Post Number: 6
|Posted on Tuesday, December 26, 2006 - 5:13 pm: |
Does anyone have any up to date resources on programmer, particularly java programmer or project manager, salaries and or bonuses in Buenos Aires? I would like to know how much junior (roughly less than two years), mid (two to four years), or senior (four plus years) programmers make and how salaries and bonuses increased over the past few years. Even if you could just pass on what you or a friend makes and their experience level it would help me out a lot. I’m hoping to hire a few engineers in the future and want to update my business plan to reflect recent salaries.
Post Number: 18
|Posted on Wednesday, December 27, 2006 - 6:30 am: |
Look what I found on the internet:
Los sueldos del mercado
Jefe de Desarrollo (en empresas grandes solamente) De $7000 a $ 9000.
Administrador de Sistemas Senior (es muy amplio por la diversidad de aplicaciones) De $ 5000 a $ 9000
Administrador de base de datos full time Senior De $ 5000 a $ 6500.
Líder de Proyecto (Varia sustancialmente para determinadas empresas y aplicativos) De $4500 a 6000 (excluyendo los líderes de proyectos SAP, que manejan valores superiores).
Analistas Funcionales De $ 3000 a $ 4500
Programador Java Jr 1600 a 2000 S/Sr 2500 a 3500
Sr 3800 a 5000.
Programador .Net Jr $1600 a $ 2000
S/Sr $2500 a $3500
Sr $3500 a $ 4500.
Programador Abap Jr $1800 a $2500
S/Sr $ 3000 a $3500
Sr $4000 a $5500
Note: It is not common for an Argentine Company pay "bonus" to its employes. I used to work in Merrill Lynch here in BA and we used to recieve bonus. Here we have "aguinaldo" which is an extra salary divided in two payments, one 1st July and the other one in December before Christmass.
Post Number: 910
|Posted on Wednesday, December 27, 2006 - 12:28 pm: |
A sr java programmer up to usd $1700/month?? That would be approx usd 10/hr...
Carmen, I checked the source but couldn't find the stats or dates although the site looks up to date. Can you tell if this current? I was under the impression salaries would be higher by now.
Post Number: 7
|Posted on Wednesday, January 03, 2007 - 9:57 am: |
I found this page online recently http://www.exponline-empleos.com.ar/mail_expo_sala IT2.htm. The estimates appear to support Carmen's post. I also searched through some job posts and found the salaries to be a bit higher but I don't know if people are actually being offerred those.
Another interesting link is http://www.certmag.com/images/CM1206_salSurveyFig6 .jpg that shows the average of all IT salaries split by country. Unfortunately it's not broken down by job type.
Post Number: 10
|Posted on Friday, January 05, 2007 - 5:20 am: |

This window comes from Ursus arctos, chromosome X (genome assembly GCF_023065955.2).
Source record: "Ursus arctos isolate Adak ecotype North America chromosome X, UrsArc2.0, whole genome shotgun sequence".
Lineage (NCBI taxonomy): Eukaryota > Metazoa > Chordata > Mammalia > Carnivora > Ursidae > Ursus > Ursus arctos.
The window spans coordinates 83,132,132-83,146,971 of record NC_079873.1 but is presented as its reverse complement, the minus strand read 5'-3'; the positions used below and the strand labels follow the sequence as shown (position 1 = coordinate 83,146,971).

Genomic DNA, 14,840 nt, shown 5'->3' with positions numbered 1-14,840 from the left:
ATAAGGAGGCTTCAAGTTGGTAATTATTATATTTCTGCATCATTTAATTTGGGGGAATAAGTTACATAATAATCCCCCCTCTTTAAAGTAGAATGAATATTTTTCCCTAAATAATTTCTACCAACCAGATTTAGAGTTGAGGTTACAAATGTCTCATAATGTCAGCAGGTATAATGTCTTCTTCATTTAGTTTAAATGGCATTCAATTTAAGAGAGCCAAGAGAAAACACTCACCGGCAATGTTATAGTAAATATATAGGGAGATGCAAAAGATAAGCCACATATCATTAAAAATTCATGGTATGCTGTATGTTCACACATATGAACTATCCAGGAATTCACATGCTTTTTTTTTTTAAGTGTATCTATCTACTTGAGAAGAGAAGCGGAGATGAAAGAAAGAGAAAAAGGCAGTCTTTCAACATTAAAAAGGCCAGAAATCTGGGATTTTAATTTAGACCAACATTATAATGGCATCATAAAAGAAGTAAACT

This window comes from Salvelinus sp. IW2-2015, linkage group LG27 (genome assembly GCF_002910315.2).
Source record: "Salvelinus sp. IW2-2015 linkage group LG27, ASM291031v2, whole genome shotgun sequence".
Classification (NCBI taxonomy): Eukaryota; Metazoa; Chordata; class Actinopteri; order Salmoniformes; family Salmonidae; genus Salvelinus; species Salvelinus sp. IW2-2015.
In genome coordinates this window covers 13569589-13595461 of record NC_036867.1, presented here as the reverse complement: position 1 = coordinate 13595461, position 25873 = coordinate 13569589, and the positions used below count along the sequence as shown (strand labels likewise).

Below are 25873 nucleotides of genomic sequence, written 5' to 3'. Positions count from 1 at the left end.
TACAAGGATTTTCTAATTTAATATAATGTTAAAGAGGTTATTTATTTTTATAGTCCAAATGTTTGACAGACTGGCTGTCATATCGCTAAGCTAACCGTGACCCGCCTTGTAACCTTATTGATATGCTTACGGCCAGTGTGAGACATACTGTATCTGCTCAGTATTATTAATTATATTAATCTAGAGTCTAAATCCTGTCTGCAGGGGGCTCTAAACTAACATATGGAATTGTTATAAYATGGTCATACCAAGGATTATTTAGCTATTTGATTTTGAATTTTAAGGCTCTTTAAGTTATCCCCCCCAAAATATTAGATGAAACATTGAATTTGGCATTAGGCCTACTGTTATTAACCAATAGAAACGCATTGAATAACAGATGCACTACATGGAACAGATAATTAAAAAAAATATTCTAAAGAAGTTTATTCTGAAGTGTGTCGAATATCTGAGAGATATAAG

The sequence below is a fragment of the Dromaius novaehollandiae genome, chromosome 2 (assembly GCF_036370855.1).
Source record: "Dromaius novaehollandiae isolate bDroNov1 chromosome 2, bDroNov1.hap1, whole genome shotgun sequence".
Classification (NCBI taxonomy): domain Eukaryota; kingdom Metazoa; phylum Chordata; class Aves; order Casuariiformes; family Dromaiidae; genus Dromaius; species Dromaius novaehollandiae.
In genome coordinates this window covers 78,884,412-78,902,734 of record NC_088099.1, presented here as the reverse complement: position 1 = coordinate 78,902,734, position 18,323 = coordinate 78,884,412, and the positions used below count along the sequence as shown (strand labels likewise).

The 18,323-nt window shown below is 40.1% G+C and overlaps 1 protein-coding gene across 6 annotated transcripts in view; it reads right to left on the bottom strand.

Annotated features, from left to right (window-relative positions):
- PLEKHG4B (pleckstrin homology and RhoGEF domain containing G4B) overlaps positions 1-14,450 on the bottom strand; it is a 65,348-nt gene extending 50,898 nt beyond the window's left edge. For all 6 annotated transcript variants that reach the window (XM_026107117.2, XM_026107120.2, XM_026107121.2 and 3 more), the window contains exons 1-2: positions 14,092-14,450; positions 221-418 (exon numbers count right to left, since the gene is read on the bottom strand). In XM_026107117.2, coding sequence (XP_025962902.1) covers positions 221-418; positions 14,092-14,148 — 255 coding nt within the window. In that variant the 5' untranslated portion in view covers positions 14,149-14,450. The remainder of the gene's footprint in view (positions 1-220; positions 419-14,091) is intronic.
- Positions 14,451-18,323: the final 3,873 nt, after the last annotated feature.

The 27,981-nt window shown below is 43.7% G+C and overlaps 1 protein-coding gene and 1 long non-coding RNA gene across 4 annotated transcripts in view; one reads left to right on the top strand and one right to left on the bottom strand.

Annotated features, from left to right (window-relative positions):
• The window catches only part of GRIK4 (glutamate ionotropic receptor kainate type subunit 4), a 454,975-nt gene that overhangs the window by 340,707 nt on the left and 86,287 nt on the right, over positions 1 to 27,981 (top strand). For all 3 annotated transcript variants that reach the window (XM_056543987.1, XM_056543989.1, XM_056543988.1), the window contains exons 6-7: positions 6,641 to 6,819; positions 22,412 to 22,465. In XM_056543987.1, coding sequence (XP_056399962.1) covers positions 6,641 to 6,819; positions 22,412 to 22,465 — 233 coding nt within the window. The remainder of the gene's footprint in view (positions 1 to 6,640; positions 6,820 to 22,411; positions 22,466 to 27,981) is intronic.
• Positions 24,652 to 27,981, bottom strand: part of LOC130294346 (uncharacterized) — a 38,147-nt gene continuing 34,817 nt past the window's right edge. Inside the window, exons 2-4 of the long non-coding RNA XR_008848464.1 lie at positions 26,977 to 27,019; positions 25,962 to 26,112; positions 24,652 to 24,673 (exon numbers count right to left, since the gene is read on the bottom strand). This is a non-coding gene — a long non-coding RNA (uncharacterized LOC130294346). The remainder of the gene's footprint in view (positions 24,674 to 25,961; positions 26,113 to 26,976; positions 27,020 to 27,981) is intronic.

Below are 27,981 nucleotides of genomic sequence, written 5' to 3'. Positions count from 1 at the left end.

My understanding is that the actual costs to the employer could be as much as 50% higher than the salaries due to high hidden costs such as social security / pension provisions, the aguinaldo, insurance, and more. It would be great if someone in the know could clarify this.
Post Number: 921
|Posted on Friday, January 05, 2007 - 10:52 am: |
Not an expert on this and have been away from Argentina enough not to know the present state of things, but the provisions are a true cost as -if nothing has changed- the greatest financial burden for any employer is the 'firing' of any of its employees as lawsuits are lost in almost all cases. Opposite to the US, labor law in Argentina favors employees. I even believe that as recently as last year some new regulations were passed where employers will have to thoroughly justify the internal movement of their people inside the company, like from dpt. to dpt. and that employees could even refuse any transfer or move. The reasoning behind -I think- was to prevent employers from creating demoralizing experiences to employees they wanted to fire, like pushing them to the corner office and filling up their desks with nasty work in an attempt to have them quit.
Like Wizo said, if anyone is thinking on hiring employees on site be *very* aware of labor regulations. Can't stress this enough. And am adding, the good lawyers and good accountants down there can always find small loopholes and such.
(Message edited by admin on January 05, 2007)
Post Number: 8
|Posted on Friday, January 05, 2007 - 11:44 am: |
Roberto, I had heard that the government is very much pro worker but wasn't sure in what ways. Thanks for giving me some clarification. I think that if you higher workers on a contract basis you can avoid your exposure somewhat.
Wizo, the employer pays 23% of wages on payroll taxes. After AR$4,800, the employer no longer needs to pay social security, which I believe is close to 12% of that 23%. Check out http://www.inversiones.gov.ar/documentos/labor_eng .pdf for more details.
Post Number: 9
|Posted on Friday, January 05, 2007 - 12:04 pm: |
I may be wrong regarding about what needs to be paid after AR$4800. It might be the whole 23% that is considered social security. Another good source for tax information is http://www.doingbusiness.org/ExploreTopics/PayingT axes/Details.aspx?economyid=9